"Ay, caramba! El diablo no bueno!"

I've heard some variation on the above exclamation numerous times from Lourdes, our café manager at the Tyler Museum of Art, in response to any mention of Devil, a comically sinister papier-mâché figure perched in the display case of Mexican folk art in our lobby.

He's not Satan, per se, but an abstract interpretation of a more generalized idea of evil common to rural Mexico. Regardless of whether the figure represents the fallen archangel himself or merely generic malevolence, Lourdes is sufficiently relieved to have a few months of respite from his glowering mug.

Our pal Devil has hit the bricks for now — because a much larger, more fearsome incarnation has taken up residence in the gallery as part of our latest exhibition "Celebration of Life and Death: Selections from the Boeckman Collection of Mexican Folk Art," running through Jan. 19.

The title of this show is wonderfully self-explanatory, capturing the essence of both sides of the mortal coil through a stunning array of pieces accumulated by Laura and Dan Boeckman of Dallas over two decades of travels through Mexico — and generously donated to the museum. The collection is so immense, we conceivably could curate a Mexican folk art exhibition twice a year for the next decade without displaying the same object twice.

Some of the pieces this time around will be familiar — the iconic Virgin of Guadalupe painting rendered from seeds, the almost garishly colorful Tree of Life sculpture — yet most are making their gallery debut. Regardless of the media or the specific subject matter, each work is accessible (kids on our school tours love it), and the titles tend to be charmingly literal: Angel (playing horn), Basketball Players on Court, the triumphantly minimalistic Family on Skull, featuring … yep, a family on a skull.

As I awkwardly attempted to explain recently to a college newspaper reporter who's shown an almost otherworldly propensity to catch me at my least articulate, the coolness in this folk art lies in its singular fusion of sobriety and whimsicality. Sure, we're dealing with a copious amount of imagery involving dead people here, but in the interpretation of most of the artists represented in this collection, the majority seem to be coping with mortality quite nicely.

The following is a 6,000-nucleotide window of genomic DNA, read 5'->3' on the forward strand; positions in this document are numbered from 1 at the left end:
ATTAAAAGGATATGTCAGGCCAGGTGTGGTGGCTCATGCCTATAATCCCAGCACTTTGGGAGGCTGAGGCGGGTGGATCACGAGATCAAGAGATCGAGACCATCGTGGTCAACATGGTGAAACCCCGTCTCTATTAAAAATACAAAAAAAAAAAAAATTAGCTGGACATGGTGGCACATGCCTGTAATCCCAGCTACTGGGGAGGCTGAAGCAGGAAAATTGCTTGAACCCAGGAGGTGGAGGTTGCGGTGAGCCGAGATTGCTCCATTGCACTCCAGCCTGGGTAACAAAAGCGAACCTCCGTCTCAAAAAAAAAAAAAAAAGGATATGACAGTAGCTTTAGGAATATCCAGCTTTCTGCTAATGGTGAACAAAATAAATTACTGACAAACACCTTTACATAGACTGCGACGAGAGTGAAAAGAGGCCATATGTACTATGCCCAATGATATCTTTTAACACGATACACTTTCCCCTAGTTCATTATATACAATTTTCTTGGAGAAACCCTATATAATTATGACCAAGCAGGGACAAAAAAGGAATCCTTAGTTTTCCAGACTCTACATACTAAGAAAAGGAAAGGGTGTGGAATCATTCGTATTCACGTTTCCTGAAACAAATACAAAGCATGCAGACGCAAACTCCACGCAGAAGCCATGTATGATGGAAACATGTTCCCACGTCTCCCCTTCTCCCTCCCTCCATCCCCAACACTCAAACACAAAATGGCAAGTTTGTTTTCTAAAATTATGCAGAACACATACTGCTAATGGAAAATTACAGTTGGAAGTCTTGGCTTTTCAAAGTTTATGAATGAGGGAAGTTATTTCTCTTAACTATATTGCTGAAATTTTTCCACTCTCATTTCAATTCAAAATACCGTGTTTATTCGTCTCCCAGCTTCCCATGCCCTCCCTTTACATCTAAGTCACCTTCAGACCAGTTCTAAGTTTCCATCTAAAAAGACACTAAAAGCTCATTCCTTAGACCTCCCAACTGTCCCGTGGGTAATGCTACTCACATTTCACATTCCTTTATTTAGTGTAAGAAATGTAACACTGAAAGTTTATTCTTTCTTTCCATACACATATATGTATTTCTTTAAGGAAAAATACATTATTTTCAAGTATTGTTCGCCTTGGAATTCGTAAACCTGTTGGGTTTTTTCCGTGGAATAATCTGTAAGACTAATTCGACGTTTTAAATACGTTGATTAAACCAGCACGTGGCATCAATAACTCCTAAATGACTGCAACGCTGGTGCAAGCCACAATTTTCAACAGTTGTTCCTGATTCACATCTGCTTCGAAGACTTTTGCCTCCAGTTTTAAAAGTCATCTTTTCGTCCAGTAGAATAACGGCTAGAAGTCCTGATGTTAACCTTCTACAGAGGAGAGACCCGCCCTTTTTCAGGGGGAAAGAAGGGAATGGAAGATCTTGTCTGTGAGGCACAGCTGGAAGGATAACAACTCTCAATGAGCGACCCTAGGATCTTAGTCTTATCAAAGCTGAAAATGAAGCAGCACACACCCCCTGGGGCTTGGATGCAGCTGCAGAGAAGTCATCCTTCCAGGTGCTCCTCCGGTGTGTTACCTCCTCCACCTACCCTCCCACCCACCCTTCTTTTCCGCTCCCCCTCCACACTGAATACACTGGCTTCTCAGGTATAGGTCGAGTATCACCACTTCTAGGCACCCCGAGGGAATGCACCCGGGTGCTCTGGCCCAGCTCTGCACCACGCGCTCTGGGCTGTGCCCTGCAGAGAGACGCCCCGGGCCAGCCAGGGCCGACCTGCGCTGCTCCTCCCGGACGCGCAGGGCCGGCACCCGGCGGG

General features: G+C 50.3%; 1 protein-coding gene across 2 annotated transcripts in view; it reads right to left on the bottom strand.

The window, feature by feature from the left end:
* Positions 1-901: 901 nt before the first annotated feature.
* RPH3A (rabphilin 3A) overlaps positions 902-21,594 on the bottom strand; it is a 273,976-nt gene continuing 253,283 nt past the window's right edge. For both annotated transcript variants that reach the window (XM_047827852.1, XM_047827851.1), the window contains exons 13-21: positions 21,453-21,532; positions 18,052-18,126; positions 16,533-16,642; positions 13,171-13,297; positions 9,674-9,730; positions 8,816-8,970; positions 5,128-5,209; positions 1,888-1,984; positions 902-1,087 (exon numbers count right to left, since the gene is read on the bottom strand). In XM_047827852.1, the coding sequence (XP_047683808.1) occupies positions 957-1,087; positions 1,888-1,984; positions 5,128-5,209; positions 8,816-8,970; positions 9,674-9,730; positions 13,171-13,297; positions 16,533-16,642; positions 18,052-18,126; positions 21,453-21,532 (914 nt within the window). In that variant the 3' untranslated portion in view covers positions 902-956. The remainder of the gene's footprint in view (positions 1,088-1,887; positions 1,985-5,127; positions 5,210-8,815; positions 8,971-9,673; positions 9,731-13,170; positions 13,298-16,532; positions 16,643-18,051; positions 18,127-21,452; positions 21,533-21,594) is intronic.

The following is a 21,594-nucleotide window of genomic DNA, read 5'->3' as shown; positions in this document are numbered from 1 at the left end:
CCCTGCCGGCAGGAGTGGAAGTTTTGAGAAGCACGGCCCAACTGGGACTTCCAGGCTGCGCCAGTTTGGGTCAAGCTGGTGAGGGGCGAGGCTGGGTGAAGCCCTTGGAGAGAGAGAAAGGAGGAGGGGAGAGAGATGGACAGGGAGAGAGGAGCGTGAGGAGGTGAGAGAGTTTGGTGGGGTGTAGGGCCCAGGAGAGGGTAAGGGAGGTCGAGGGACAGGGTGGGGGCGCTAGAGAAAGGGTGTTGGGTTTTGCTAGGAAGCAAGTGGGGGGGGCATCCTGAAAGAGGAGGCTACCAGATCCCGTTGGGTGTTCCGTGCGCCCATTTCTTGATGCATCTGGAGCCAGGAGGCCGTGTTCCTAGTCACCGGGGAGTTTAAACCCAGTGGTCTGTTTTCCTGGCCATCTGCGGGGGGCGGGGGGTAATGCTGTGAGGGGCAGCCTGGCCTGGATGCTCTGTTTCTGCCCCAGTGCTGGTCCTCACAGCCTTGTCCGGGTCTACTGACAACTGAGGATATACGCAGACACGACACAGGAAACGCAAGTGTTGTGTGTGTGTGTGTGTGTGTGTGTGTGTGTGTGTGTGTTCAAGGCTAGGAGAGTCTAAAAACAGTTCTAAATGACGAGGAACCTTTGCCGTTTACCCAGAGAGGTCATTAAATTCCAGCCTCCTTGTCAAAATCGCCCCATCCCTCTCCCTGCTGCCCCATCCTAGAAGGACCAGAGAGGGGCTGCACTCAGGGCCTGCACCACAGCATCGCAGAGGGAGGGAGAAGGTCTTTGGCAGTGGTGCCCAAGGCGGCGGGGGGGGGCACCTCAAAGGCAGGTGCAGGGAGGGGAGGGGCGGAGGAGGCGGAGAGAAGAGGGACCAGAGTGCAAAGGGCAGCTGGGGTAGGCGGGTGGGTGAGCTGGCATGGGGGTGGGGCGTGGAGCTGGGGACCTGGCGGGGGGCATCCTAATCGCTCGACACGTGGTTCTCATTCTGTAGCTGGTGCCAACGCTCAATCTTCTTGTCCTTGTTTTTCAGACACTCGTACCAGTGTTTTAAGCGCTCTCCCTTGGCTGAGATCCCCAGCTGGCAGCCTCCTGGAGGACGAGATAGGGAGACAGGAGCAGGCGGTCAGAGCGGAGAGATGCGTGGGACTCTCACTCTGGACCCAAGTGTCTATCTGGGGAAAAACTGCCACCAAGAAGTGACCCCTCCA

Nowhere is that theme more prominent than The Dandy, aka "Dead Dude on a Big-Honkin' Bicycle." Clad in tuxedo and tails, top hat perched askew his gargantuan melon, this bony cat is on the move and ready to party. And my favorite piece in the show — probably the entire collection — is Drug Bust, an unapologetically incorrect tableau depicting a squad of skeletal Federales spoiling the fun for a cadre of comparably moribund miscreants on the cusp of landing a big score. Even before I returned to the TMA nine months ago, the consensus among the staff was that the inclusion of Drug Bust in this exhibition was non-negotiable.

I acknowledge that folk art — particularly death-obsessed Mexican folk art — can be an acquired taste. So if "Celebration of Life and Death" doesn't capture your imagination, you still have a few days to check out the popular "Winn Morton: Festivals, Pageants & Follies" before we close the exhibition Dec. 1.

Stewart offered me this semi-monthly guest column space with the tacit understanding I shamelessly would exploit it to plug the latest offerings of the institution that issues my paychecks. In the spirit of our arrangement, I'm happy to take the opportunity to note the TMA is open today. So, before you spend your post-tryptophan hangover shin-boning some hapless soul standing between you and the ideal mall parking space that might save you 90 seconds of walking, stop by the Museum. Unlike 99.8 percent of what you'll find elsewhere this Black Friday, it's free.

I'll be happy to give you the dime tour if I'm around, but don't ask me about the sugar skulls. I haven't a clue as to what prevents them from melting.

Jon Perry is the public relations coordinator for the Tyler Museum of Art.





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